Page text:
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Invited Commentary
June 22, 2020

Reducing Impaired Driving Fatalities: Data Need to Drive Testing, Enforcement, and Policy

Author Affiliations
  • 1Former Administrator, National Highway Traffic Safety Administration, Washington, DC
  • 2Zoox Inc, Foster City, California
  • 3Center for Injury Research and Policy, Department of Health Policy and Management, Johns Hopkins Bloomberg School of Public Health, Baltimore, Maryland
JAMA Intern Med. 2020;180(8):1068-1069. doi:10.1001/jamainternmed.2020.1984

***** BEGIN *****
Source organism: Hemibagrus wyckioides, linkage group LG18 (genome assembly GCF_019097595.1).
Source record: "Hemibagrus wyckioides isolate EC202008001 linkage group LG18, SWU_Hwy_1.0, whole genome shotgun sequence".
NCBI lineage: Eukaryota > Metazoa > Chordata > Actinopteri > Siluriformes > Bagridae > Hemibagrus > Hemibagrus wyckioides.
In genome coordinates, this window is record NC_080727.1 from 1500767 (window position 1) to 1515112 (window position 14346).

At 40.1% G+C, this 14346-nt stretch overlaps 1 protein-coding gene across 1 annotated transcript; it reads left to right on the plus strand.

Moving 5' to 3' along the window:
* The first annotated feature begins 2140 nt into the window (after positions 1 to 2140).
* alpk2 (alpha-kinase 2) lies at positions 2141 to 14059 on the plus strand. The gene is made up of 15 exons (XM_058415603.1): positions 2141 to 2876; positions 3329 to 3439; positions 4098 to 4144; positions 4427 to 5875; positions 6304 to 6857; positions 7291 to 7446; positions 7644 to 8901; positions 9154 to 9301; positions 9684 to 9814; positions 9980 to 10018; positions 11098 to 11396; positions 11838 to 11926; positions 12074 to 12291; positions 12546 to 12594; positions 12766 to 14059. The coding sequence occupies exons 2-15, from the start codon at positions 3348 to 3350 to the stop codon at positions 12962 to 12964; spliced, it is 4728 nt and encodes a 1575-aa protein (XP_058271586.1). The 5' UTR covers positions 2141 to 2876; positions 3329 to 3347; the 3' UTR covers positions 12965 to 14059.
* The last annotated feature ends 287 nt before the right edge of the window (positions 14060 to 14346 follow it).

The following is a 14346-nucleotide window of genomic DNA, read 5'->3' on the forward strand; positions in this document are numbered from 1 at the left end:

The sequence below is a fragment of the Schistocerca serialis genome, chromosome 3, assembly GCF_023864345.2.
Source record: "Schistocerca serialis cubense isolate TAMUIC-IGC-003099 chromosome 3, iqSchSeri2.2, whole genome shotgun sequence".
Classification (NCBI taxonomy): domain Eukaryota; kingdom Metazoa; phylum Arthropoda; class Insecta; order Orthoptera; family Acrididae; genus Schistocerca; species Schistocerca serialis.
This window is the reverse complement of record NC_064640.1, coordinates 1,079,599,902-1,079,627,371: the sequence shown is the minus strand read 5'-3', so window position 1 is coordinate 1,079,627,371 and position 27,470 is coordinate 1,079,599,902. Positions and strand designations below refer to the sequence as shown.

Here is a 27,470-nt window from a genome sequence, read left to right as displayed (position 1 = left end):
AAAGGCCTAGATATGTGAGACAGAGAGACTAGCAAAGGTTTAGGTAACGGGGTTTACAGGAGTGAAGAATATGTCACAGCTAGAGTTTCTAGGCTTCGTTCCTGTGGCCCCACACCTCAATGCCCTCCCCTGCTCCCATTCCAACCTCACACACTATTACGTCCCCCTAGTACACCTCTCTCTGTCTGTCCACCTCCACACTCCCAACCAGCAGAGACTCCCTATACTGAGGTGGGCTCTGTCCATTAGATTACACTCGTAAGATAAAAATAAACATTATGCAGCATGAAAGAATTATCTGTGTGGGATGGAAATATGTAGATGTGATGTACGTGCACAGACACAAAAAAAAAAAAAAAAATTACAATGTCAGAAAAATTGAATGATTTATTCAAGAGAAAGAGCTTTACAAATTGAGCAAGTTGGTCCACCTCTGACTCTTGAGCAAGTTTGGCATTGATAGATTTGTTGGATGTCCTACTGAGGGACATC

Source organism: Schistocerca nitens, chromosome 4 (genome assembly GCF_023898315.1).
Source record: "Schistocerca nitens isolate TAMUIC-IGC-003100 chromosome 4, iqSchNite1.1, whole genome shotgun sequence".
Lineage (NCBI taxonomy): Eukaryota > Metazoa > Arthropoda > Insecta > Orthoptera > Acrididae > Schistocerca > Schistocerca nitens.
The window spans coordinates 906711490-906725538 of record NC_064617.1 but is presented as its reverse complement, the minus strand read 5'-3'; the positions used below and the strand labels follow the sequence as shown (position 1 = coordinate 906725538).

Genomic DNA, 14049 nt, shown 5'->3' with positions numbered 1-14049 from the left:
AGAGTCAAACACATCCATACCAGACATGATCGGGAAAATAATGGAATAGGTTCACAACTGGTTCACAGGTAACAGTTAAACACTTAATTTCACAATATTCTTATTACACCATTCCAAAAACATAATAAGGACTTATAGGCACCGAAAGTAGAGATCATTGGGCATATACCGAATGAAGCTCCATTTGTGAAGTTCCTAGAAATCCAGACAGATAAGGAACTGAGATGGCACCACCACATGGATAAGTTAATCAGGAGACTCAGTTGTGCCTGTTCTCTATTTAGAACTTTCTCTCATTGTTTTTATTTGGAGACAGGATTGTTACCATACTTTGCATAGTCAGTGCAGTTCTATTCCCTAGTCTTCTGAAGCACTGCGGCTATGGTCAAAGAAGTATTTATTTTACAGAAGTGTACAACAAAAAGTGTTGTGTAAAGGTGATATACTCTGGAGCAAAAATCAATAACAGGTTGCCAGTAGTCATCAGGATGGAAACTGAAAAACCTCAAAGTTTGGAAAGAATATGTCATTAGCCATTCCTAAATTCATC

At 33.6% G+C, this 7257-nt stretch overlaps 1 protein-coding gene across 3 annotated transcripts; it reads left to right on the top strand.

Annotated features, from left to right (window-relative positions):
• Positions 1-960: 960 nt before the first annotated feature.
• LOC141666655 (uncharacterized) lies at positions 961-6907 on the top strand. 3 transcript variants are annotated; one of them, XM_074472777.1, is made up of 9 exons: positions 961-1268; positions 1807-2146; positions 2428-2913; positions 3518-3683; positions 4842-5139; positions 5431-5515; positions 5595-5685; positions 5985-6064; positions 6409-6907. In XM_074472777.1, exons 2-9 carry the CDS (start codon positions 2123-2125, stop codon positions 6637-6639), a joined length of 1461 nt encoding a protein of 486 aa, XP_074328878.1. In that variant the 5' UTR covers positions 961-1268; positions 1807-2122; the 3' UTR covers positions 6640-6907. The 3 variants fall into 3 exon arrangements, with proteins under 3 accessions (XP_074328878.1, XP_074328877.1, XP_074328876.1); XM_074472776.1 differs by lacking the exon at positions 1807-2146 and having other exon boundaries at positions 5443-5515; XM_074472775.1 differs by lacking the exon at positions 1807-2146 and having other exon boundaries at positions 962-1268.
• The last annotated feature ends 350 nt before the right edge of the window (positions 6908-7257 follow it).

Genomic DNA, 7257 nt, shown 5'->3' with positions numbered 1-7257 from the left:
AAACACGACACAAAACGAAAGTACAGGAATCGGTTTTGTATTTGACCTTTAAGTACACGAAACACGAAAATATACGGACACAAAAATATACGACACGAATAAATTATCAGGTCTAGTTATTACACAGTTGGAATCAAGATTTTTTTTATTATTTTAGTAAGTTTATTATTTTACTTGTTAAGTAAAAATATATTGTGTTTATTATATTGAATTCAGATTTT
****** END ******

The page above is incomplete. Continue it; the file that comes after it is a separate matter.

The 2 studies evaluating the association of recreational cannabis laws with motor vehicle crash deaths by Santaella-Tenorio et al1 and Kamer et al2 in this issue of JAMA Internal Medicine contribute to an emerging body of research necessary to inform policy on cannabis and impaired driving. Both studies use natural experiments in policy implementation to provide a high-level perspective of how legalization of recreational cannabis use may affect motor vehicle crash deaths in the population. Despite mixed findings, these studies provide much-needed research on cannabis use and driving while acknowledging that such retrospective analyses inherently lack precise control over the range of factors that can affect crashes across state populations during a period of time.

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